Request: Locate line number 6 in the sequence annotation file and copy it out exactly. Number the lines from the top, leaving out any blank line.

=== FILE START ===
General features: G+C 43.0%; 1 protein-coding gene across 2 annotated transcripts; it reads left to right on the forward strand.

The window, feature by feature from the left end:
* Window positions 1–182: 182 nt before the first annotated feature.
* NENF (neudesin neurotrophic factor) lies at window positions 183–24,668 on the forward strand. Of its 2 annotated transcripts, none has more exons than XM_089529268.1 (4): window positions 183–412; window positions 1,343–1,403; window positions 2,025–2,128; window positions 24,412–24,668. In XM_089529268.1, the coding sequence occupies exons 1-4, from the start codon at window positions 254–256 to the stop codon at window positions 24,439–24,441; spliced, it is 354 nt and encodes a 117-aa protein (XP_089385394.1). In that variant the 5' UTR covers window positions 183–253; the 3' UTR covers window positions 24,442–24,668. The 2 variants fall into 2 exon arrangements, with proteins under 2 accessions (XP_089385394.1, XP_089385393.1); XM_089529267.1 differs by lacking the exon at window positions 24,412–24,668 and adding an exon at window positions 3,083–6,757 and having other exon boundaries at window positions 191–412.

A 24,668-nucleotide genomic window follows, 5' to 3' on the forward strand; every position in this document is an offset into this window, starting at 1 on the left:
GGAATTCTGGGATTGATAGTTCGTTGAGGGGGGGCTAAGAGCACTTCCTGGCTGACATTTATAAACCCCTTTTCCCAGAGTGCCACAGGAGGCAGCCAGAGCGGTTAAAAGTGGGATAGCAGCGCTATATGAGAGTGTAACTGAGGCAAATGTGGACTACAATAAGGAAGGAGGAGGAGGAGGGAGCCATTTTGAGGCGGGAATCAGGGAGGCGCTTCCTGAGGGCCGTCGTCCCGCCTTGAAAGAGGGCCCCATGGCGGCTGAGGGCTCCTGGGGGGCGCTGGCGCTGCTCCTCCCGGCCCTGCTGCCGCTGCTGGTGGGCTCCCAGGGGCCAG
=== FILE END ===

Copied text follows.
GGAATTCTGGGATTGATAGTTCGTTGAGGGGGGGCTAAGAGCACTTCCTGGCTGACATTTATAAACCCCTTTTCCCAGAGTGCCACAGGAGGCAGCCAGAGCGGTTAAAAGTGGGATAGCAGCGCTATATGAGAGTGTAACTGAGGCAAATGTGGACTACAATAAGGAAGGAGGAGGAGGAGGGAGCCATTTTGAGGCGGGAATCAGGGAGGCGCTTCCTGAGGGCCGTCGTCCCGCCTTGAAAGAGGGCCCCATGGCGGCTGAGGGCTCCTGGGGGGCGCTGGCGCTGCTCCTCCCGGCCCTGCTGCCGCTGCTGGTGGGCTCCCAGGGGCCAG